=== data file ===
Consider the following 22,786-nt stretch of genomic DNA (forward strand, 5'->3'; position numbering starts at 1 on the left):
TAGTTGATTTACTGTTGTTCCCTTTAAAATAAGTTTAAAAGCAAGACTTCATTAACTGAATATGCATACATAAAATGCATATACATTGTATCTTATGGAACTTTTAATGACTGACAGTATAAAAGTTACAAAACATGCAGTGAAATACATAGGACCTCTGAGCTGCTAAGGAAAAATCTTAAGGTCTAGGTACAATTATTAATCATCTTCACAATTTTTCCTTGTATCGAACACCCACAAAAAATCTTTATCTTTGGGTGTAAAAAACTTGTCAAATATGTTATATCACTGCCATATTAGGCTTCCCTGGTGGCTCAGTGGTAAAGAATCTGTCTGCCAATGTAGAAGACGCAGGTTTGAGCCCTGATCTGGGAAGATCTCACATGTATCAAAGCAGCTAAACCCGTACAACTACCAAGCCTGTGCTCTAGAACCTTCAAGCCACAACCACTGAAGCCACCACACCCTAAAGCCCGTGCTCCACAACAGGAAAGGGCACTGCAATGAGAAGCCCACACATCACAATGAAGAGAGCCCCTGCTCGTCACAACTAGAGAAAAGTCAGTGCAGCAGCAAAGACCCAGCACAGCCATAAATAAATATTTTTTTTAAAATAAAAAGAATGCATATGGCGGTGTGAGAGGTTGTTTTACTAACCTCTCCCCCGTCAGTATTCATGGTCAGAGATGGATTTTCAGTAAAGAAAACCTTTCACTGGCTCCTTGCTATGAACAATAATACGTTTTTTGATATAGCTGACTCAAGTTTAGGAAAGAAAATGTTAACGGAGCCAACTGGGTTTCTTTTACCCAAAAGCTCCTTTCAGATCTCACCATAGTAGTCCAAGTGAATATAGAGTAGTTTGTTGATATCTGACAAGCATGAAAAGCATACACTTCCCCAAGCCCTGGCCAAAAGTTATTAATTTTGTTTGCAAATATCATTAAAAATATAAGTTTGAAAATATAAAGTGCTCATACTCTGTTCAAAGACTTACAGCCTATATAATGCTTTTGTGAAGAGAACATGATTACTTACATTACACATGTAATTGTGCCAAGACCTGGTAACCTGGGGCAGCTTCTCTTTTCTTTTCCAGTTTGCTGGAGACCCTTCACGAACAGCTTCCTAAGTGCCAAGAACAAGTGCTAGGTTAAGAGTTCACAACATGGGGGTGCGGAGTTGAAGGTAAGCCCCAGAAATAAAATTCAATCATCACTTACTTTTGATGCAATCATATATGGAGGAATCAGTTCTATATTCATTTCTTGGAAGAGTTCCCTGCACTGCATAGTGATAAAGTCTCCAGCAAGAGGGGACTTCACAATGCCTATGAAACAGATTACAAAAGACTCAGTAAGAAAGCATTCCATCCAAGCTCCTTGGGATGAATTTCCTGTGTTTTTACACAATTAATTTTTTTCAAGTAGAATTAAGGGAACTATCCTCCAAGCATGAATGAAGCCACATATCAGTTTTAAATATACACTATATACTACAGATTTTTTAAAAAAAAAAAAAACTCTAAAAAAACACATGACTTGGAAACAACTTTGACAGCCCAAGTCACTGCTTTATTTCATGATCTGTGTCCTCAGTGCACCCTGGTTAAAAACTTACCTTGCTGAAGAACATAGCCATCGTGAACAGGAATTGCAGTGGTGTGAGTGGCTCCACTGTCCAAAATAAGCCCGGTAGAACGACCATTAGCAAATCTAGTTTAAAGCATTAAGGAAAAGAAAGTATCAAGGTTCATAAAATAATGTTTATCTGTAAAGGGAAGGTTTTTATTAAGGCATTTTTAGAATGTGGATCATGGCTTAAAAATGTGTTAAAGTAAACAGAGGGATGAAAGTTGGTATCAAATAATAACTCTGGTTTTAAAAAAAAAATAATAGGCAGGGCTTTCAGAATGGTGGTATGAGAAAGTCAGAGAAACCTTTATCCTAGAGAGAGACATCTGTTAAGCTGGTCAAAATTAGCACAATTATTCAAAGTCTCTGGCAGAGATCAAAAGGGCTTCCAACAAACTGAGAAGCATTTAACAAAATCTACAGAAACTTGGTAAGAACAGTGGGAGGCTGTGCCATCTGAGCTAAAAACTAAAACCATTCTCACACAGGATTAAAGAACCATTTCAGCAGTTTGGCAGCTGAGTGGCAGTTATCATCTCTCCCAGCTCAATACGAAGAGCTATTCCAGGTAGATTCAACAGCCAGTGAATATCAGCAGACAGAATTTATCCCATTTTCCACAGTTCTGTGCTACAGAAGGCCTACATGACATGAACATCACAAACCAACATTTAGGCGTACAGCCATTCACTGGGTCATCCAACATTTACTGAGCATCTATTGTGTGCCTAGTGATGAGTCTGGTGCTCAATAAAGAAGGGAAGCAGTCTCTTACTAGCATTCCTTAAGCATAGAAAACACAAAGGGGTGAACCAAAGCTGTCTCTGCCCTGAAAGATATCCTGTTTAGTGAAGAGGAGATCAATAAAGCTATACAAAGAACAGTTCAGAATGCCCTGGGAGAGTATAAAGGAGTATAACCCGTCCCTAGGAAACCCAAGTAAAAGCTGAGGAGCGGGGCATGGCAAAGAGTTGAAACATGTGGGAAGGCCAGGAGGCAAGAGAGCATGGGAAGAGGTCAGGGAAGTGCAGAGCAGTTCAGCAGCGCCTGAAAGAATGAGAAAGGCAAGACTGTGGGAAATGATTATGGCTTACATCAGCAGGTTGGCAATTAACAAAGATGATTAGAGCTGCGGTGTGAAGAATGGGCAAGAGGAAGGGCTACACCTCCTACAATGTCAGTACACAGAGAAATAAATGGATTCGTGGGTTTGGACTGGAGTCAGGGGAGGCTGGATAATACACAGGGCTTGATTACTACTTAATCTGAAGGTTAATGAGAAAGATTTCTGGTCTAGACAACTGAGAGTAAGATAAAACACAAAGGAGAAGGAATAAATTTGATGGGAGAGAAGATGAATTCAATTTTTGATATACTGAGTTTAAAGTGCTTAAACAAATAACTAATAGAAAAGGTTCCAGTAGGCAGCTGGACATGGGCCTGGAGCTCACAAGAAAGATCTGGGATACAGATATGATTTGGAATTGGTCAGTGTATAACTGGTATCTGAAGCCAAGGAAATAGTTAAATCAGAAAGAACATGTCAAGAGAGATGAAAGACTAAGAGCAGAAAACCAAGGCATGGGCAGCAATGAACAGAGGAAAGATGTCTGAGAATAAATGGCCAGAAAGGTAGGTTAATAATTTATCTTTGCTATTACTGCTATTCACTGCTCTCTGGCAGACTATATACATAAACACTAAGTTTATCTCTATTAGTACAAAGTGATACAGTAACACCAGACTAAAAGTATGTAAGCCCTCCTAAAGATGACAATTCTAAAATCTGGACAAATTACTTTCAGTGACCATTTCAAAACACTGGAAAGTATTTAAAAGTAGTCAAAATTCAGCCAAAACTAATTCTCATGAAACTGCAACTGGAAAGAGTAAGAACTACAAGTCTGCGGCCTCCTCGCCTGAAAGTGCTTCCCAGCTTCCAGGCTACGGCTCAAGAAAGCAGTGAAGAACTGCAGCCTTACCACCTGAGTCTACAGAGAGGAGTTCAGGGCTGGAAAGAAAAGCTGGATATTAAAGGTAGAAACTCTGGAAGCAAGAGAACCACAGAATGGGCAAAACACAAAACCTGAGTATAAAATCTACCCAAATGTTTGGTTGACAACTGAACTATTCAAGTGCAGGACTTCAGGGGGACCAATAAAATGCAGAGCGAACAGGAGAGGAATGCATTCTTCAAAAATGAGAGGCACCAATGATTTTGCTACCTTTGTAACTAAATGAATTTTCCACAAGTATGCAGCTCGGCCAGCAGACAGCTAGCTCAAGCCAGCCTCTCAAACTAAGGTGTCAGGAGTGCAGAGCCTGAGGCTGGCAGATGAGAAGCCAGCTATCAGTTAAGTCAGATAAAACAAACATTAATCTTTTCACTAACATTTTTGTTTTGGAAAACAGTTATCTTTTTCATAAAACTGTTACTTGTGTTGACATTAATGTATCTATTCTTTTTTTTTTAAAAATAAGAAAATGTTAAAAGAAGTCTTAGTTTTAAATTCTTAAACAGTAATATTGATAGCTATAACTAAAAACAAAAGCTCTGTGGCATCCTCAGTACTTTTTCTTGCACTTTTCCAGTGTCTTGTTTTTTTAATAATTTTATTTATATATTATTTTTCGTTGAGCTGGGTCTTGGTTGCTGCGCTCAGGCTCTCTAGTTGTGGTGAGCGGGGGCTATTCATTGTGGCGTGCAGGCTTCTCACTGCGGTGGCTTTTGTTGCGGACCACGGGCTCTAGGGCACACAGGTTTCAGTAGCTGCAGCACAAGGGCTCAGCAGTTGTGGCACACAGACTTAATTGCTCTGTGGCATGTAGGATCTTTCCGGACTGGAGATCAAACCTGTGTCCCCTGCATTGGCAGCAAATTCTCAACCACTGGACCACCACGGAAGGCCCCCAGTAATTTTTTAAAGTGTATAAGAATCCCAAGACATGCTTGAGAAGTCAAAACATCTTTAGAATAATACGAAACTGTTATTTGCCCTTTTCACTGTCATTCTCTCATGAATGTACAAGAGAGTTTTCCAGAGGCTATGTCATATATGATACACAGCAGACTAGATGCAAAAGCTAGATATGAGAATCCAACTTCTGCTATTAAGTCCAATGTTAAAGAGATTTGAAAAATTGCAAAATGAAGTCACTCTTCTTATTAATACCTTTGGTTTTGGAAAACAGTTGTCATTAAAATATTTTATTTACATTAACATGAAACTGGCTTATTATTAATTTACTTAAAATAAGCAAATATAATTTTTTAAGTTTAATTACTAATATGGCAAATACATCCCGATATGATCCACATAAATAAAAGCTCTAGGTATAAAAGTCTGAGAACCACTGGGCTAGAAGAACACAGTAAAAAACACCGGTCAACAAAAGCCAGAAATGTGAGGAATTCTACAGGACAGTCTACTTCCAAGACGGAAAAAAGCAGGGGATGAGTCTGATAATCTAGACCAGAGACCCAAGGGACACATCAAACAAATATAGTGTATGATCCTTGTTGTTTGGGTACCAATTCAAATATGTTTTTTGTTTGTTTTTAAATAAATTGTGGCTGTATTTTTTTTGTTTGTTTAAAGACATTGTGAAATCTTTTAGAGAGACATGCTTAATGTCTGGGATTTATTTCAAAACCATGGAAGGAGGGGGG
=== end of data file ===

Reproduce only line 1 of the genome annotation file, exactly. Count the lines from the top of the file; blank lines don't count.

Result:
Consider the following 22,786-nt stretch of genomic DNA (forward strand, 5'->3'; position numbering starts at 1 on the left):